Nelson Mandela death: South Africa and world mourn
South Africans have gathered in Johannesburg and Soweto to mourn their former leader, Nelson Mandela, who died on Thursday, aged 95.
Crowds paid tribute, dancing and singing in front of Mr Mandela’s former home in Soweto throughout the night.
Flags flew at half-mast after President Jacob Zuma announced his death in a late night national TV address.
Mr Mandela spent 27 years in jail before becoming South Africa’s first black president in 1994.
His administration replaced the racist white-minority regime that had enforced segregation of black and white people in a policy known as apartheid.
Mr Mandela went on to become one of the world’s most respected statesmen.
A service of national mourning is expected to be held at a 95,000-seater stadium on the outskirts of Johannesburg on Monday. His body will then lie in state for three days in the capital, Pretoria, before being taken for a state funeral in the village of Qunu in the Eastern Cape, where he grew up.
1918 Born in the Eastern Cape
1943 Joins ANC
1956 Charged with high treason, but charges dropped after a four-year trial
1962 Jailed for five years for incitement and leaving country without a passport
1964 Charged with sabotage, sentenced to life
1990 Freed from prison
1993 Wins Nobel Peace Prize
1994-99 Serves as president
2004 Retires from public life
2010 Last major public appearance at football World Cup in Johannesburg
As soon as the news broke, small crowds began to gather in Soweto’s Vilakazi Street, where Mr Mandela lived in the 1940s and 1950s.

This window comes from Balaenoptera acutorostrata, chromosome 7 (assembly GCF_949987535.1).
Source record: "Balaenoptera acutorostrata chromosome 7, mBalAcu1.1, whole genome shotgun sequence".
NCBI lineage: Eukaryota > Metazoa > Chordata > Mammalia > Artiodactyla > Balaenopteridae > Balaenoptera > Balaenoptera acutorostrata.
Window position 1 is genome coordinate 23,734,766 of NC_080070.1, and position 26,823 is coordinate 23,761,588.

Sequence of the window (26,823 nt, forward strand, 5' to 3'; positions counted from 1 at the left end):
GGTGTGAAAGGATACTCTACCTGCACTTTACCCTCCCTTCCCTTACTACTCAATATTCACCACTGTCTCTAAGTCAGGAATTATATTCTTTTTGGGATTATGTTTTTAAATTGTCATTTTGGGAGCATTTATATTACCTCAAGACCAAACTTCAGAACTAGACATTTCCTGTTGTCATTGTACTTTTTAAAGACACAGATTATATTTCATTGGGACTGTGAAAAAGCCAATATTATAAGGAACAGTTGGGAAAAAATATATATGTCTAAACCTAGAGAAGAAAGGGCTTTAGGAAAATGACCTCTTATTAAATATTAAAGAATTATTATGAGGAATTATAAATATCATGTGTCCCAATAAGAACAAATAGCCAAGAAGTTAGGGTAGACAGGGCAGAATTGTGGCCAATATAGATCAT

They chanted apartheid-era songs, including one with the lyrics: “We have not seen Mandela in the place where he is, in the place where he is kept.”
By daybreak, dozens more had gathered.
Crowds also gathered outside Mr Mandela’s current home, in Johannesburg’s northern suburb of Houghton, where he died.
Born in 1918, Nelson Mandela joined the African National Congress (ANC) in 1943, as a law student.
He and other ANC leaders campaigned against apartheid. Initially he campaigned peacefully but in the 1960s the ANC began to advocate violence, and Mr Mandela was made the commander of its armed wing.
He was arrested for sabotage and sentenced to life imprisonment in 1964, serving most of his sentence on Robben Island.
It was forbidden to quote him or publish his photo, but he and other ANC leaders were able to smuggle out messages of guidance to the anti-apartheid movement.
He was released in 1990 as South Africa began to move away from strict racial white dominated segregation called apartheid – a process completed by the first multi-racial elections in 1994.
Mr Mandela served a single term as president before stepping down in 1999.
After leaving office, he became South Africa’s highest-profile ambassador, campaigning against HIV/Aids and helping to secure his country’s right to host the 2010 football World Cup.
He was also involved in peace negotiations in the Democratic Republic of Congo, Burundi and other countries in Africa and elsewhere.